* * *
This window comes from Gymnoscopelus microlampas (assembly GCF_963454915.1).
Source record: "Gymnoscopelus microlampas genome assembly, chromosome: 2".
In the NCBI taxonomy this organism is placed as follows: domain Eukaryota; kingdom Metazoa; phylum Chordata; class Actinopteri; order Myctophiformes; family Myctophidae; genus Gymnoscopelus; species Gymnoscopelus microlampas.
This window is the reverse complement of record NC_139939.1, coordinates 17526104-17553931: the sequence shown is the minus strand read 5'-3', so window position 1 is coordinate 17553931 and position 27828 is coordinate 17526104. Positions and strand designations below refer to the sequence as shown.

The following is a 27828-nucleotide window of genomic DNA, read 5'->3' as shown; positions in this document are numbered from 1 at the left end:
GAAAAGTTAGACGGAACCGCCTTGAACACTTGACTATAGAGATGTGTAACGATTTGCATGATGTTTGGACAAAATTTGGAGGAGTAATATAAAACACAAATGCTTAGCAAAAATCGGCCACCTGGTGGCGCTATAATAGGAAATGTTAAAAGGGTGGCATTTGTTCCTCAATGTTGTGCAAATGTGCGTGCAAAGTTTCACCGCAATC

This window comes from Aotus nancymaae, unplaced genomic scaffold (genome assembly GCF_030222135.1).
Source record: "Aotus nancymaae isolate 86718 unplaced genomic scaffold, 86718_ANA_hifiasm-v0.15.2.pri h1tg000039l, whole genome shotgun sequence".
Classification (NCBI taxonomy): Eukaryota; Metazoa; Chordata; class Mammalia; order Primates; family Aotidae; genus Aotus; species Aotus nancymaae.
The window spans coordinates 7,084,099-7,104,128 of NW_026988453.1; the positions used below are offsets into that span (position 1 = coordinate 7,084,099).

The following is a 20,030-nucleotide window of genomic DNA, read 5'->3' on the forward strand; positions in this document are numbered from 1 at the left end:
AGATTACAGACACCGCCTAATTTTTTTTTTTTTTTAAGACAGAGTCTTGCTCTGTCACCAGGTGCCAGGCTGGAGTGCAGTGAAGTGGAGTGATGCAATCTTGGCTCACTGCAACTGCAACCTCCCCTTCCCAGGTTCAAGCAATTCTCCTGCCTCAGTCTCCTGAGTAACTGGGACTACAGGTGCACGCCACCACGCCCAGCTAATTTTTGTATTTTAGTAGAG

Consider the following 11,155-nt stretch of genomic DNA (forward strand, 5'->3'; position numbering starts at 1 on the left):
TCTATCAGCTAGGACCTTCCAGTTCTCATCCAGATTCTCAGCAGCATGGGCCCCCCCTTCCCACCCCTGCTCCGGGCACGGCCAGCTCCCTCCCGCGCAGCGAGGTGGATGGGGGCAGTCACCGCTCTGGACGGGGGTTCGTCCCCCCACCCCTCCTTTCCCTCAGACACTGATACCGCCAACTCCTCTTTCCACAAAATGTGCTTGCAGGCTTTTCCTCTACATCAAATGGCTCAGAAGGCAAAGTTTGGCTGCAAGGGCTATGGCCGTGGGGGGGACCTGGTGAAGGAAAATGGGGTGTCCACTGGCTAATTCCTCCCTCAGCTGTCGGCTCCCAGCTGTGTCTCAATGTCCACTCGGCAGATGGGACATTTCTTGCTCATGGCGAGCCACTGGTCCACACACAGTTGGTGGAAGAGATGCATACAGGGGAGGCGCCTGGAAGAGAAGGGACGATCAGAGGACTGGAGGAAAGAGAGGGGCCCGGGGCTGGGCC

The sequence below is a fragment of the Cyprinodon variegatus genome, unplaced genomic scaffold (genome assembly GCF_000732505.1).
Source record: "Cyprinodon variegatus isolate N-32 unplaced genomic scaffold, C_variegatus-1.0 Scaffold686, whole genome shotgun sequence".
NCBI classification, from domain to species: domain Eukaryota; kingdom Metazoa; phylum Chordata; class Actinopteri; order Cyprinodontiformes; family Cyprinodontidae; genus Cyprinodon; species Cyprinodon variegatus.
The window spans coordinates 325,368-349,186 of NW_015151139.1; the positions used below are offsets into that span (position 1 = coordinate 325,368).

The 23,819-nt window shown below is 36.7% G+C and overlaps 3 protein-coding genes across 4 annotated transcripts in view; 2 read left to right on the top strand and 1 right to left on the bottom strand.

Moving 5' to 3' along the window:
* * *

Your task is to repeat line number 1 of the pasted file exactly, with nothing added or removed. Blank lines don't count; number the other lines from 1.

This window comes from Gymnoscopelus microlampas (assembly GCF_963454915.1).